While my fellow teachers in America sleep in and make food, we spend Thanksgiving in Germany at school, celebrating even on a school day. Some classes have snacks. Mine have a creative writing assignment, a letter of thanks to an object, abstraction or entity that represents what they’re thankful for. This year, I’m thankful to be going home to Seattle for Christmas, for the first time in three years.
28 November 2013
Dear Lufthansa Flight,
We’ve met before. It was by accident, when I was younger but more tired, in June of 2008. I was running away from a difficult year of teaching, a year when I had 190 students for a while, students who often missed, but when they did they lit assignments on fire, wore headphones in class, and called me names when I asked them to take off their hoods. Though I loved my school, and even my students, it was a rough year.
And then there you were, a magically nonstop flight to Frankfurt, 11 hours of European-airline delight. No layover in London or Amsterdam or, heaven forbid, Atlanta or Philadelphia. No long domestic airline, forgetting to feed me and yelling about overhead bins in a language I can understand. It’s a long flight, yes, but by the time I got to Frankfurt that summer day I felt rested, awake, and far from home. Good news, then.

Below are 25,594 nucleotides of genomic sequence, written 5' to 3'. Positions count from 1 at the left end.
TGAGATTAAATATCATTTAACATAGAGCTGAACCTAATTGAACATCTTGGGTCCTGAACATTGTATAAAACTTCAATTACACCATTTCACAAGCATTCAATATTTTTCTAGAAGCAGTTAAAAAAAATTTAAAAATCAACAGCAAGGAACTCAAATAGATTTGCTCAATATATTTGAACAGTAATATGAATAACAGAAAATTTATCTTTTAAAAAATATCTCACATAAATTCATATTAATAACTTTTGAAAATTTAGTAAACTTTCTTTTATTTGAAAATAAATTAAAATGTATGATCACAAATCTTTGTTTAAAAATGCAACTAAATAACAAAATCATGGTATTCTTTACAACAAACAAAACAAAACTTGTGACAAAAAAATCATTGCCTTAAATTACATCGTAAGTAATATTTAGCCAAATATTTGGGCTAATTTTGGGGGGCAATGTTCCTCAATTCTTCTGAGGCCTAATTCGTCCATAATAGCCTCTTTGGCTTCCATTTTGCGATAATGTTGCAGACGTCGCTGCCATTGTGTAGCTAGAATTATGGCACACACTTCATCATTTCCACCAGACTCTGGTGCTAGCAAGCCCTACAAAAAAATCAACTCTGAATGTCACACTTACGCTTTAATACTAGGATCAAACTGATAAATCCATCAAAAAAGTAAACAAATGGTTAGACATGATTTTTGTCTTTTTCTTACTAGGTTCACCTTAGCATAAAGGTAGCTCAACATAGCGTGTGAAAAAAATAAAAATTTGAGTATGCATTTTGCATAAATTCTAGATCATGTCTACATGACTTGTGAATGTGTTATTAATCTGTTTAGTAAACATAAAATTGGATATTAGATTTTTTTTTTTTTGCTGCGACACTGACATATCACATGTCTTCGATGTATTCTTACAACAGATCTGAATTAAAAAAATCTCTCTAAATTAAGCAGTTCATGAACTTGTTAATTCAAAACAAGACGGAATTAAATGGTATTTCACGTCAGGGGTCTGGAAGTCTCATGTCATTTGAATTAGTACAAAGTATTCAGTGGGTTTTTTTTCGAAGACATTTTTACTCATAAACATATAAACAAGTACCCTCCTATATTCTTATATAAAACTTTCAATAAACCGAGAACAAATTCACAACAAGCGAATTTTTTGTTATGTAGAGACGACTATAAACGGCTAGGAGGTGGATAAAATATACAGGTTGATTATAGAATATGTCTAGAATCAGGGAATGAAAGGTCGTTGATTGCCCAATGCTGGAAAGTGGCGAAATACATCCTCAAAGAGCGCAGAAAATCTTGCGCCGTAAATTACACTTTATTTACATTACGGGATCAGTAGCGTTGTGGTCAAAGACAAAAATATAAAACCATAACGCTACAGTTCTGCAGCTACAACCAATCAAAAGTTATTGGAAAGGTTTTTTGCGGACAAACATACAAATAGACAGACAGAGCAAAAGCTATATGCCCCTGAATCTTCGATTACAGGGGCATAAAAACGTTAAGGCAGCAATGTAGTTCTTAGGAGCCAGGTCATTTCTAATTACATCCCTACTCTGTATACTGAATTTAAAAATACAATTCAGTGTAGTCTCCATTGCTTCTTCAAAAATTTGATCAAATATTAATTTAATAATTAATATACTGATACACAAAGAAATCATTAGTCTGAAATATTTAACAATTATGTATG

Now I’m not going between Seattle and Germany just for fun, for a summer-vacation fling. This is my life, and you make it better, Lufthansa Flight. I’ve tried many ways of getting home. Multiple layovers in Chicago and London. Stranded for three days in the snow in Basel. A cheap knockoff of this flight, operated by an airline, Condor, that I’d never heard of, and hope to never hear of again. None of them were good, because none of them were you. I live only three hours from Frankfurt, so now you’re not the best link in the chain; you make the way home a one-link chain.
Seattle isn’t a big deal, I admit, even though we pretend to be. Why on earth do we have a direct flight to anywhere in Europe but London or Paris? I don’t know, but I’m not complaining. Because now you’re my ideal, Lufthansa Flight. Three hours on the train is a small price to pay for a direct flight home. At Christmas. To get married! You are the prince of flights. Let’s be friends forever. Or at least while I’m living in Germany.